After a rocky start, the federal government's $349 billion business bailout program continues to misfire, causing headaches for many business owners who can't find a lender to handle their application.

The biggest concern is an announcement by Wells Fargo & Co. that it was immediately cutting off applications to the program because it had already received requests totaling $10 billion by Sunday night, which "will fill the company's capacity to lend under the program."

Other lenders, including U.S. Bank, are also drawing complaints for focusing their efforts on existing customers, requiring them to have certain types of business accounts to qualify for immediate help.

"That puts small-business owners at a big disadvantage," said Mandy Wroolie, owner of Minisota Play Cafe in Champlin.

Wroolie tried to apply for the program Friday, but her credit union told her it was no longer making loans through the U.S. Small Business Administration, which is overseeing the program. She is now trying to find a new lender. She hopes to borrow about $8,000 to keep her business going.

"It is really frustrating," Wroolie said. "I heard that if you weren't in line by 9 a.m. Friday, you're out of luck. I'm concerned that there isn't going to be any money left."

Lenders acknowledged the anxiety, but they predicted it will be weeks before the initial funding runs out, and they predicted that Congress will allocate more money if needed.

"We're all a little panicky right now because of the laws of supply and demand — it's kind of like toilet paper at the moment," said David Reiling, CEO of Sunrise Banks in St. Paul. "But take a little breath. We are going to work through it."

Reiling said his bank, which can lend a maximum of about $250 million through the program because of the government's capital requirements, said he has already received hundreds of requests totaling about $300 million.

"Some of those applications will wash out," said Reiling, noting that some companies submitted multiple applications at competing financial institutions to improve their chances of success.

Though Wells Fargo is big enough to lend out an additional $384 billion, the company said it is unable to do so because of an asset cap imposed by the Federal Reserve as punishment for prior misconduct.

"Since I arrived at the company, I have been clear that we will direct all resources necessary to do the work required by our regulators, and we are in the process of doing so," Wells Fargo CEO Charlie Scharf said in a statement. "We are committed to helping our customers during these unprecedented and challenging times, but are restricted in our ability to serve as many customers as we would like under the PPP."

Many longtime customers of Wells Fargo said they felt betrayed by the bank's move, saying they were reassured by their personal bankers last week that the company would move quickly to process their applications after failing to move on the paperwork when the program began on Friday.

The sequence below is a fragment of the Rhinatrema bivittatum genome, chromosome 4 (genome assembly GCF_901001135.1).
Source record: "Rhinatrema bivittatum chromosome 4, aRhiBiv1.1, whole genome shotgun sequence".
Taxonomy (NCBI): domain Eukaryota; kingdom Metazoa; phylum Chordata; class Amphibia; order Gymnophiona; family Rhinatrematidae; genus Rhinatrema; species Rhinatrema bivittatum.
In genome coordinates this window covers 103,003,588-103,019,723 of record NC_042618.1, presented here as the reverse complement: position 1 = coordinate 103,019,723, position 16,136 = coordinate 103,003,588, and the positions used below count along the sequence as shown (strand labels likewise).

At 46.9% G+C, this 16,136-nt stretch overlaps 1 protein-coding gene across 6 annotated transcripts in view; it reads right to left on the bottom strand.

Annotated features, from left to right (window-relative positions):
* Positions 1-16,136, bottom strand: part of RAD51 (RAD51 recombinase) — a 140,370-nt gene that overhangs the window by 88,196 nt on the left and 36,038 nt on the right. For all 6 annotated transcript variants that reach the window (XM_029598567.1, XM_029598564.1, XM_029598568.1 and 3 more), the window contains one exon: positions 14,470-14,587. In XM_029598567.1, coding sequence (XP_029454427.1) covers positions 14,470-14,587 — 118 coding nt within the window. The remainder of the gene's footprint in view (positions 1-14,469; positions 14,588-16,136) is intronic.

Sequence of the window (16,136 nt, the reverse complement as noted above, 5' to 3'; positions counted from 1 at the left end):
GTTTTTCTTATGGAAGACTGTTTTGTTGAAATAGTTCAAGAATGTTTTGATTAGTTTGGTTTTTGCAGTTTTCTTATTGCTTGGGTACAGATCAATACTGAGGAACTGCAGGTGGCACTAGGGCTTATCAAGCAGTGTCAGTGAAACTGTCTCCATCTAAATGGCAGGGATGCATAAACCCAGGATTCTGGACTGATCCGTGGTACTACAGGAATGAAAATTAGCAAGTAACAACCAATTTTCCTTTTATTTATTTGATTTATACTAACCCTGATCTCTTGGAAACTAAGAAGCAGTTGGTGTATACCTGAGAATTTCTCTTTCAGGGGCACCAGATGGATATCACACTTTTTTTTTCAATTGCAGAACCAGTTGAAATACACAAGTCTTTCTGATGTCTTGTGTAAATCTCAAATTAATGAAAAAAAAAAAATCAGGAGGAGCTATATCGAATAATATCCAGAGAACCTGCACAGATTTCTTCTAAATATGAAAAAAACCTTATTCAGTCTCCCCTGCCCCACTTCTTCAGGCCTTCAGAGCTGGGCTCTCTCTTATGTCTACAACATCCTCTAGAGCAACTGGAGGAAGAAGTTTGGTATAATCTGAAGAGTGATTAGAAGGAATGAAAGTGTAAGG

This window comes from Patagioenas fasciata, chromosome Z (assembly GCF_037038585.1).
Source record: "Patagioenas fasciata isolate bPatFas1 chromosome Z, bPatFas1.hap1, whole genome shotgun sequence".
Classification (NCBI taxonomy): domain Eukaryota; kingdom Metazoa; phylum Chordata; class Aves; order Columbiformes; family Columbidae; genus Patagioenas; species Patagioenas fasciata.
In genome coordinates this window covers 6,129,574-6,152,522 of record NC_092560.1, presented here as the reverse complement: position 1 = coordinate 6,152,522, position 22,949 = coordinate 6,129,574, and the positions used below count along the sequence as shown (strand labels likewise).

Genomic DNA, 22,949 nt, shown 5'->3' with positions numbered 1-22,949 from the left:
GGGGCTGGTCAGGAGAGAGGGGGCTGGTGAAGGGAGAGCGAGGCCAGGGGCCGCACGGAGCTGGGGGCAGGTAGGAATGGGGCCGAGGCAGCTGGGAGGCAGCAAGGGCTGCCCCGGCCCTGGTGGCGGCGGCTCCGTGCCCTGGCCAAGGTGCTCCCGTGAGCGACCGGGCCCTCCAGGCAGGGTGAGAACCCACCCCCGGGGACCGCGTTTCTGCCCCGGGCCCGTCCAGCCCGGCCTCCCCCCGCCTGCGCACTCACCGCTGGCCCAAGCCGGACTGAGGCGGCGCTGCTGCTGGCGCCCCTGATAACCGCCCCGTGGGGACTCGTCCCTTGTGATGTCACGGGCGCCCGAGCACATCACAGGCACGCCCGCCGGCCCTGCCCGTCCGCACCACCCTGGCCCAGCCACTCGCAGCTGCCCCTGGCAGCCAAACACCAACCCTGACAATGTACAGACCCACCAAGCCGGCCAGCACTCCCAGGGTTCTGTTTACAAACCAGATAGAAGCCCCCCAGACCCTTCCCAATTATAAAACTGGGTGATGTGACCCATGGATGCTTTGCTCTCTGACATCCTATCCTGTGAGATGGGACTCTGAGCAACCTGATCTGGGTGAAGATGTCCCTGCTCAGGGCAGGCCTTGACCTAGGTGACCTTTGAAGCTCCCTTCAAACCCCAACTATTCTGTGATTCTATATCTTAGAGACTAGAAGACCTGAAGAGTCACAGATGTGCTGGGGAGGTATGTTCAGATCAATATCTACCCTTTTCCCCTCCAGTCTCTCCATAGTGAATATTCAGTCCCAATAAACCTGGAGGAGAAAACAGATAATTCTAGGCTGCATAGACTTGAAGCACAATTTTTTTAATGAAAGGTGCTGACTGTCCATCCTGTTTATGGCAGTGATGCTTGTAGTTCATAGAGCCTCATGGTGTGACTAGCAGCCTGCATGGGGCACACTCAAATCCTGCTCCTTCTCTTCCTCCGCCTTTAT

"We're screwed — we really are," said Mike Mulligan, owner of 12 Jimmy John's restaurants in the Twin Cities. "They told me I would be at the front of the line. It turns out we weren't. It's a travesty."

Mulligan said he needs about $800,000 to survive the downturn, noting his sales are off 80% and he has been forced to furlough more than half of his 220 employees.

"We needed to get this problem solved last week, let alone this week," Mulligan said. "Now I don't know what we're going to do."

Stony Johnson, who owns a dockside restaurant in Virginia, Minn., said he was counting on Wells Fargo to come through with a $50,000 loan to keep his business afloat.

"They gave us every indication that this was going to be an easy process," Johnson said. "I am done with Wells Fargo. I'm going to open a $25,000 account with a local bank and see if they will get involved with these loans. As of now they're not. But I don't have many options."

Small-business owners have been stymied by other major banks. Paul McIntosh, who owns a packaging company in Minneapolis, said U.S. Bank told him it couldn't take his application yet because it can only process loans for businesses owned by a single individual. McIntosh co-owns the company with his brother.

"They said they will eventually get us an application, but I am not confident there will be any money left by the time they get to us," McIntosh said. "There is only so much in the pot, and it's first-come, first-served."

U.S. Bank spokesman Evan Lapiska said the bank expects to expand its reach soon. So far, Lapiska said, U.S. Bank has received more than 29,000 applications with requests for more than $3.8 billion in loans, with 95% of those requests totaling $500,000 or less.

"In the coming days, we look to have the ability to begin accepting applications from multiowner businesses and nonprofits, as well all other eligible businesses with an existing U.S. Bank relationship," Lapiska said. "We recognize this is a stressful time and remain committed to communicating with our customers throughout this process."

Not everybody has been left in a lurch. Tim Milner, who owns an industrial painting company in Farmington, said he expects to close his loan and receive his $550,000 on Tuesday. He said he went to a small community lender, Deerwood Bank. He said the loan will allow him to avoid sharply cutting back on hours for his 70 employees.

"We submitted the application three times last week because the SBA kept changing the application," Milner said. "But our banker worked over the weekend and he called me at home on Sunday to tell me the SBA had approved the loan."